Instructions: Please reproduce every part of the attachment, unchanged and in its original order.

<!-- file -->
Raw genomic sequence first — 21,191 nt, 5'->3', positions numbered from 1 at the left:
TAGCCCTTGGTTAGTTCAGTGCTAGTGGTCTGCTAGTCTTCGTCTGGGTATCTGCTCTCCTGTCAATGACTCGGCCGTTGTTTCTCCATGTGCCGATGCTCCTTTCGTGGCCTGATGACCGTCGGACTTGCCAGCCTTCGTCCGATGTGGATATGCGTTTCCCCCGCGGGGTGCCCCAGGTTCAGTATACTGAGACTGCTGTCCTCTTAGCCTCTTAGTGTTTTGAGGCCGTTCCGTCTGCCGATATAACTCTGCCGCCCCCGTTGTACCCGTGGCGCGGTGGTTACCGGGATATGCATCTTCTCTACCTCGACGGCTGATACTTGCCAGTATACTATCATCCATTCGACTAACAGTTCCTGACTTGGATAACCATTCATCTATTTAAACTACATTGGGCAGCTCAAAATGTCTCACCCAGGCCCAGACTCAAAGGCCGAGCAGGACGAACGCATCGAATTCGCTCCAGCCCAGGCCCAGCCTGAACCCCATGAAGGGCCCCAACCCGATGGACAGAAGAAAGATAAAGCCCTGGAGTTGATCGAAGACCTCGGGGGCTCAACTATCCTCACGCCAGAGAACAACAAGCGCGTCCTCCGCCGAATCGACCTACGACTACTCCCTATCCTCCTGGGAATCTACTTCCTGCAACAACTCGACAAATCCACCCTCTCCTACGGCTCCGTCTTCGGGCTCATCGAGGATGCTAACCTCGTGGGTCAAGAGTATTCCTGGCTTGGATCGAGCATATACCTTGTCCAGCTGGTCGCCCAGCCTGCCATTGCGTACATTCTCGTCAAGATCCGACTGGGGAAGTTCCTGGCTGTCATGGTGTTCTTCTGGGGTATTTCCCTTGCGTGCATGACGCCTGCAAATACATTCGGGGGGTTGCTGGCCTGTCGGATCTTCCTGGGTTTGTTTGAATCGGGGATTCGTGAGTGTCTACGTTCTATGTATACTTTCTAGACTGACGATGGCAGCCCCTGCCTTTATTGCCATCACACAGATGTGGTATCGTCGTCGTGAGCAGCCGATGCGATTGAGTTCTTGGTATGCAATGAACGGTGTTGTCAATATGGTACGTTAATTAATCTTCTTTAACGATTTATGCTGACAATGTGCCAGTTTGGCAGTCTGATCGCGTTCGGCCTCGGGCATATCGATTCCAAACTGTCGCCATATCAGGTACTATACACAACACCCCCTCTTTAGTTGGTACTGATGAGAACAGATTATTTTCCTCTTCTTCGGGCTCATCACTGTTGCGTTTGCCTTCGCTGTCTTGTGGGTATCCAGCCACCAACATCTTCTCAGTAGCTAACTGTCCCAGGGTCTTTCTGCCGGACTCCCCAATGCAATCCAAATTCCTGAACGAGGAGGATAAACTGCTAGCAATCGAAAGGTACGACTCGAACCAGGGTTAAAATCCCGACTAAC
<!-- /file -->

Raw genomic sequence first — 21,191 nt, 5'->3', positions numbered from 1 at the left:
TAGCCCTTGGTTAGTTCAGTGCTAGTGGTCTGCTAGTCTTCGTCTGGGTATCTGCTCTCCTGTCAATGACTCGGCCGTTGTTTCTCCATGTGCCGATGCTCCTTTCGTGGCCTGATGACCGTCGGACTTGCCAGCCTTCGTCCGATGTGGATATGCGTTTCCCCCGCGGGGTGCCCCAGGTTCAGTATACTGAGACTGCTGTCCTCTTAGCCTCTTAGTGTTTTGAGGCCGTTCCGTCTGCCGATATAACTCTGCCGCCCCCGTTGTACCCGTGGCGCGGTGGTTACCGGGATATGCATCTTCTCTACCTCGACGGCTGATACTTGCCAGTATACTATCATCCATTCGACTAACAGTTCCTGACTTGGATAACCATTCATCTATTTAAACTACATTGGGCAGCTCAAAATGTCTCACCCAGGCCCAGACTCAAAGGCCGAGCAGGACGAACGCATCGAATTCGCTCCAGCCCAGGCCCAGCCTGAACCCCATGAAGGGCCCCAACCCGATGGACAGAAGAAAGATAAAGCCCTGGAGTTGATCGAAGACCTCGGGGGCTCAACTATCCTCACGCCAGAGAACAACAAGCGCGTCCTCCGCCGAATCGACCTACGACTACTCCCTATCCTCCTGGGAATCTACTTCCTGCAACAACTCGACAAATCCACCCTCTCCTACGGCTCCGTCTTCGGGCTCATCGAGGATGCTAACCTCGTGGGTCAAGAGTATTCCTGGCTTGGATCGAGCATATACCTTGTCCAGCTGGTCGCCCAGCCTGCCATTGCGTACATTCTCGTCAAGATCCGACTGGGGAAGTTCCTGGCTGTCATGGTGTTCTTCTGGGGTATTTCCCTTGCGTGCATGACGCCTGCAAATACATTCGGGGGGTTGCTGGCCTGTCGGATCTTCCTGGGTTTGTTTGAATCGGGGATTCGTGAGTGTCTACGTTCTATGTATACTTTCTAGACTGACGATGGCAGCCCCTGCCTTTATTGCCATCACACAGATGTGGTATCGTCGTCGTGAGCAGCCGATGCGATTGAGTTCTTGGTATGCAATGAACGGTGTTGTCAATATGGTACGTTAATTAATCTTCTTTAACGATTTATGCTGACAATGTGCCAGTTTGGCAGTCTGATCGCGTTCGGCCTCGGGCATATCGATTCCAAACTGTCGCCATATCAGGTACTATACACAACACCCCCTCTTTAGTTGGTACTGATGAGAACAGATTATTTTCCTCTTCTTCGGGCTCATCACTGTTGCGTTTGCCTTCGCTGTCTTGTGGGTATCCAGCCACCAACATCTTCTCAGTAGCTAACTGTCCCAGGGTCTTTCTGCCGGACTCCCCAATGCAATCCAAATTCCTGAACGAGGAGGATAAACTGCTAGCAATCGAAAGGTACGACTCGAACCAGGGTTAAAATCCCGACTAAC